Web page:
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The Dorito Effect: The Surprising New Truth About Food and Flavor Hardcover

4.4 out of 5 stars 27 customer reviews

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Product Details

  • Hardcover
  • Publisher: Simon & Schuster
  • Language: English
  • ISBN-10: 1476724210
  • ISBN-13: 978-1476724218
  • Product Dimensions: 15.2 x 2.5 x 22.9 cm
  • Shipping Weight: 422 g
  • Average Customer Review: 4.4 out of 5 stars 27 customer reviews
  • Amazon Bestsellers Rank: #192,257 in Books (See Top 100 in Books)
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Customer Reviews

Top Customer Reviews

Format: Hardcover
The Dorito effect is that the more raw food we produce, the more bland and nutritionally worthless it becomes, the more flavors we must add to make it interesting and the more varieties we have to offer because it so unappealing. Fruit, vegetables, chicken, beef – all taste nothing like they used to and mainly taste like nothing. So we add chipotle and soy, mustard and curry, salt and pepper. And aromas. And “natural flavorings”. We consume five times as much spice as we did after the first world war, when the first stats appeared. The first third of the book is all about faking flavors (with astonishing precision and success) to make food industrially.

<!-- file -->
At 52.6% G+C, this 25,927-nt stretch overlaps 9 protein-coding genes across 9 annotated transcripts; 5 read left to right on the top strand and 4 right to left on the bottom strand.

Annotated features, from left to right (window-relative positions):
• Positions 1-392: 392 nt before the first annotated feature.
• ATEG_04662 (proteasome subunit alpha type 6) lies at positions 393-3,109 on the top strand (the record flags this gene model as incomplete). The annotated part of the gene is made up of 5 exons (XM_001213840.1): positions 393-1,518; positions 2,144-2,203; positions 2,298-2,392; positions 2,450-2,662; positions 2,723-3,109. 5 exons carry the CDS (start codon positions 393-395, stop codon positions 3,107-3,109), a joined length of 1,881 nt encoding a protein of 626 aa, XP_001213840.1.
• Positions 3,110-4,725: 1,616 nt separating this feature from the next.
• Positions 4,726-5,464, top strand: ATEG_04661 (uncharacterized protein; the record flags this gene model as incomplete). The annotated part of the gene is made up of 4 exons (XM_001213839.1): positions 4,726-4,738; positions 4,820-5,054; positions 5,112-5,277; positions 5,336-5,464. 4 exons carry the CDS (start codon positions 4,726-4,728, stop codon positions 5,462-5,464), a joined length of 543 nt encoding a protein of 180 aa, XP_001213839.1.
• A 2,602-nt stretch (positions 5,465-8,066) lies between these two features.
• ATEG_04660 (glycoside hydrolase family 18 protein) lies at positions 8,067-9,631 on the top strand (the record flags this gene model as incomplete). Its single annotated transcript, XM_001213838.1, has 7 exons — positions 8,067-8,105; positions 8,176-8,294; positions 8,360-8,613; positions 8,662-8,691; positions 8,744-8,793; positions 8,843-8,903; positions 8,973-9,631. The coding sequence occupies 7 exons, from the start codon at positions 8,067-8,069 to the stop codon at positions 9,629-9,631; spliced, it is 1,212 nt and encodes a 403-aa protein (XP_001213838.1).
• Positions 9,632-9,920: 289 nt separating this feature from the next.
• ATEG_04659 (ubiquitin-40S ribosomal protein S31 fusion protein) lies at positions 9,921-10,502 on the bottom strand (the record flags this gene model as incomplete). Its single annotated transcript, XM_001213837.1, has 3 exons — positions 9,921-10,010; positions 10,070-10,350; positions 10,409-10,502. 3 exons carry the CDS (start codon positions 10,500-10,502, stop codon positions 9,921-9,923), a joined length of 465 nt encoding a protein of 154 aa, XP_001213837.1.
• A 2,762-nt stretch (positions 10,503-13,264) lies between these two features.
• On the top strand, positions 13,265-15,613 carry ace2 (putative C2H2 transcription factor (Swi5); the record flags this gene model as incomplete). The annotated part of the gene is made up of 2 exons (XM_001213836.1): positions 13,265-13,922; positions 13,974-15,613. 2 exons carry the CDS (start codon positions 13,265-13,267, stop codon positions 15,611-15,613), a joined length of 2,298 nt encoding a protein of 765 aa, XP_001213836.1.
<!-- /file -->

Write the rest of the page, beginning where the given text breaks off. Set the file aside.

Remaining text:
The flavorings industry is a giant you never heard of. They are not household brands (except for McCormick) but sell billions in flavorings to cover the fact that mass produced and industrially processed food has no taste. Food is becoming more like cigarettes, Schatzker says. All foods taste different, but underneath, they’re all processed dull, flat and nutritionless, if not downright harmful. Humans now eat like livestock.

The invention of gas chromatography has taken all the magic out of taste and aroma. We now have the ability to create or recreate pretty much any gustatory sensation possible, faking our way to variety, where spectacular taste once ruled. Fruits and vegetables are much blander, because we breed the goodness out when we breed for volume. Same with beef, chicken and pork; they are much fatter and blander than they used to be, and all require vast quantities of coatings, sauces and spices to make up for their lack of taste.

The middle third of the book is research into “nutritional wisdom”; plants and animals instinctively know what they need.
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Format: Kindle Edition
This is a fascinating and illuminating account of the transformation of taste from nature's wondrous system of linking tastes to bodily needs into an artificial free-for-all. It provides an invaluable complement to our understanding of our problems with food, both individual and societal. The book is highly stimulating, informative, and satisfying on more levels than one.

The audiobook is fine, but the reading is unbearably slow; however, it is fine if you speed it up to 2x or 3x — even 1 ½ x would be OK.
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By Hart TOP 500 REVIEWER on Oct. 19 2015
Format: Hardcover Verified Purchase